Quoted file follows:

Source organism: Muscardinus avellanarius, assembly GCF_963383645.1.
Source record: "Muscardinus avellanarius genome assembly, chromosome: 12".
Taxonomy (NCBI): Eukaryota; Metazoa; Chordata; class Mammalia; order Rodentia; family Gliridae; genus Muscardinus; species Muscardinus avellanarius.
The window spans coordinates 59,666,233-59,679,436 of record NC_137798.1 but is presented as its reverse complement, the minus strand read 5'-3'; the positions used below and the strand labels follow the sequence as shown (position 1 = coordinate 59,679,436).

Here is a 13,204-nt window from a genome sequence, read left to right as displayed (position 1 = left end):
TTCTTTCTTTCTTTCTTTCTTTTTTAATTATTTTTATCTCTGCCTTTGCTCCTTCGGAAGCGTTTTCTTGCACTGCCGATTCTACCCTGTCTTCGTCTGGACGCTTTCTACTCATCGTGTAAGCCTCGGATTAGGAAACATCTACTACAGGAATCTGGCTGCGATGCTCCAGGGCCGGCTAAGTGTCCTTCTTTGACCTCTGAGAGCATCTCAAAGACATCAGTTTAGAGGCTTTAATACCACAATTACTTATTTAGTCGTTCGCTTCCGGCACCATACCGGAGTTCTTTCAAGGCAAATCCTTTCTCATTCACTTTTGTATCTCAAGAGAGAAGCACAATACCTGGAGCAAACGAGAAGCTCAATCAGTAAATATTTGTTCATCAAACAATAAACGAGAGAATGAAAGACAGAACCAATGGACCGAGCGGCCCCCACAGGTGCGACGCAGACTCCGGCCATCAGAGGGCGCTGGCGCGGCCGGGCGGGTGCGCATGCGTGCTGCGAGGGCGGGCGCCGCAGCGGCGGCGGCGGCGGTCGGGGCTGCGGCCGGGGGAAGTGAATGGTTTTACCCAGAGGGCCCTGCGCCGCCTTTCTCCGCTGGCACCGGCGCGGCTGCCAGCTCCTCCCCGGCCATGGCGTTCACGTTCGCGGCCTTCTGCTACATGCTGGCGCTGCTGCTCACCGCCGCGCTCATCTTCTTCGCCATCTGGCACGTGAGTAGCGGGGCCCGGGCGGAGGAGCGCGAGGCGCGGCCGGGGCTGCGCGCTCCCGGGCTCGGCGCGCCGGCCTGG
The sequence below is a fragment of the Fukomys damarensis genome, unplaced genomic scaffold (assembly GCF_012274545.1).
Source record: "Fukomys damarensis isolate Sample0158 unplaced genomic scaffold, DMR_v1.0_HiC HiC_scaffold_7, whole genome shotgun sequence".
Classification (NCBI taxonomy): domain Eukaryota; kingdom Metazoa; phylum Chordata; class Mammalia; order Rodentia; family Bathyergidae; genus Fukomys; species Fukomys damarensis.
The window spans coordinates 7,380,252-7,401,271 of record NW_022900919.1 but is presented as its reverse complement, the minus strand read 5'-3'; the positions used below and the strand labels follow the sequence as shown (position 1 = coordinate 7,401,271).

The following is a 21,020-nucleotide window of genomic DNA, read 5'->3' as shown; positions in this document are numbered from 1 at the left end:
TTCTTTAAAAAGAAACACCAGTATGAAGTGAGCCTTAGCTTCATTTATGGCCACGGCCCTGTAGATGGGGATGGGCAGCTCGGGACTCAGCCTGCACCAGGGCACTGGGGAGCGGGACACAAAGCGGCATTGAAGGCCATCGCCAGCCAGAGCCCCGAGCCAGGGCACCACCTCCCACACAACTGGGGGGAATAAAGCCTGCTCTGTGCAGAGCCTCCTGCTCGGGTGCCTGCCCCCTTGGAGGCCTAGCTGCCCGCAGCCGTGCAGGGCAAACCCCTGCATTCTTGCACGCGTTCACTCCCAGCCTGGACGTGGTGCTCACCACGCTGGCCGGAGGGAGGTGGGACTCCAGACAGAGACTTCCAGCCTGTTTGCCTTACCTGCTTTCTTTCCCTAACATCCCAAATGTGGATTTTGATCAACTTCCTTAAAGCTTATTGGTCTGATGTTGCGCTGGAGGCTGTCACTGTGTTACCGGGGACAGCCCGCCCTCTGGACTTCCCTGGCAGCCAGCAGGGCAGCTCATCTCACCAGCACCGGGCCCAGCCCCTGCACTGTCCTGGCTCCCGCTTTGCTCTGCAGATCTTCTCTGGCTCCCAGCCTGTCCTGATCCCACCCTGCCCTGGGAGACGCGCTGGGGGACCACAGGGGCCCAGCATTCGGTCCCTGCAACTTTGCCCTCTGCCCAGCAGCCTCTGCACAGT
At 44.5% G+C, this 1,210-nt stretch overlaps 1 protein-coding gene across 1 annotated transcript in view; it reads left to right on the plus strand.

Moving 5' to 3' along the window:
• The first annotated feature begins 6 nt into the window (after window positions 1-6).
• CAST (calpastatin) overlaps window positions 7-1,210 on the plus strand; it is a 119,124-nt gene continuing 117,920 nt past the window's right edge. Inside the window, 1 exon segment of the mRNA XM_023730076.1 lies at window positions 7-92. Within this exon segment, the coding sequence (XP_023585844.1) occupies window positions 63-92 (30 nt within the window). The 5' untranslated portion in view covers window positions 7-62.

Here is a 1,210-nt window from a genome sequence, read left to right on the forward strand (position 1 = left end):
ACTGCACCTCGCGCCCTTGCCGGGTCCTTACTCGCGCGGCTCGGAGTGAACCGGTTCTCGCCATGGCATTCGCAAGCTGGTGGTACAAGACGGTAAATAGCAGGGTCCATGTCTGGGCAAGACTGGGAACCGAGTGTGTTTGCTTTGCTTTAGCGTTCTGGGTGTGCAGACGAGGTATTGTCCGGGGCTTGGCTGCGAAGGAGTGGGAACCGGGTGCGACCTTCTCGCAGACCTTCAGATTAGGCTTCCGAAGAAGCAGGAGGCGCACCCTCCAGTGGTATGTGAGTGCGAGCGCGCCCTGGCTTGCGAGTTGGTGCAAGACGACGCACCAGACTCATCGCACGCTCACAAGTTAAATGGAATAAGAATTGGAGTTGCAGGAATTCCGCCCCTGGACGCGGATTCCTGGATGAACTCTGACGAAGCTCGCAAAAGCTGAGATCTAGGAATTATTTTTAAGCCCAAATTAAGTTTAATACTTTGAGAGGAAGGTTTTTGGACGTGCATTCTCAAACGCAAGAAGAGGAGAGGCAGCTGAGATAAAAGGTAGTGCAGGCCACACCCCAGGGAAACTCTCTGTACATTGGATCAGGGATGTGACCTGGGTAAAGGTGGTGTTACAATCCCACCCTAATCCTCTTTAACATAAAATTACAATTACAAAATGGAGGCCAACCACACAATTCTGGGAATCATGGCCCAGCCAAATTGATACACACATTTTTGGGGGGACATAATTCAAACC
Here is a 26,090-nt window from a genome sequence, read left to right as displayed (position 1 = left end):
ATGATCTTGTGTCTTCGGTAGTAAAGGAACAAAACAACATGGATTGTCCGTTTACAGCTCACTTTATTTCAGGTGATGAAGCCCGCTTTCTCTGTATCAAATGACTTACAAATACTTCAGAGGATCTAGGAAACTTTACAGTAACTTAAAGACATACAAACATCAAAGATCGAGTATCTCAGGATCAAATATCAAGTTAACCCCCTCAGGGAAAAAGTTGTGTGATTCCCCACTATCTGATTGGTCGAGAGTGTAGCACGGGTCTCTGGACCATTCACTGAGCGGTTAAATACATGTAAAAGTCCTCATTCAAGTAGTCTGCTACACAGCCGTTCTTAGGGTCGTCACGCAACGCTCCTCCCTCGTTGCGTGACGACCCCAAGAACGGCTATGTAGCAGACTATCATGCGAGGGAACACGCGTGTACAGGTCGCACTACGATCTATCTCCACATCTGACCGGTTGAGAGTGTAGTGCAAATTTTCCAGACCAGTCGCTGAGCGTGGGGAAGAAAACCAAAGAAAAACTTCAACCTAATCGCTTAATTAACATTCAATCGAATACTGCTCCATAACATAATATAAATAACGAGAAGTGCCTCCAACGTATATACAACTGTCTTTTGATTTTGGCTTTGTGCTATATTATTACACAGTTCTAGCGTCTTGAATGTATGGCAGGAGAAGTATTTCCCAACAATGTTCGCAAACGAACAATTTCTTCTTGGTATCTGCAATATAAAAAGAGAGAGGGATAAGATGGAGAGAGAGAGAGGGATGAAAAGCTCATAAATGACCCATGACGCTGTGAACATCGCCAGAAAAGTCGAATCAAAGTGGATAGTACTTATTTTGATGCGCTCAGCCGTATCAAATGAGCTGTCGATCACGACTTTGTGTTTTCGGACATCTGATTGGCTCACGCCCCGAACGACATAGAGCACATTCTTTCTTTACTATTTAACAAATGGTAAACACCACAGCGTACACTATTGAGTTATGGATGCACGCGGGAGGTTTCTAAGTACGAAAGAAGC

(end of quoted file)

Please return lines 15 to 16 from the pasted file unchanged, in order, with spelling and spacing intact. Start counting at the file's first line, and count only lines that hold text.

• The first annotated feature begins 6 nt into the window (after window positions 1-6).
• CAST (calpastatin) overlaps window positions 7-1,210 on the plus strand; it is a 119,124-nt gene continuing 117,920 nt past the window's right edge. Inside the window, 1 exon segment of the mRNA XM_023730076.1 lies at window positions 7-92. Within this exon segment, the coding sequence (XP_023585844.1) occupies window positions 63-92 (30 nt within the window). The 5' untranslated portion in view covers window positions 7-62.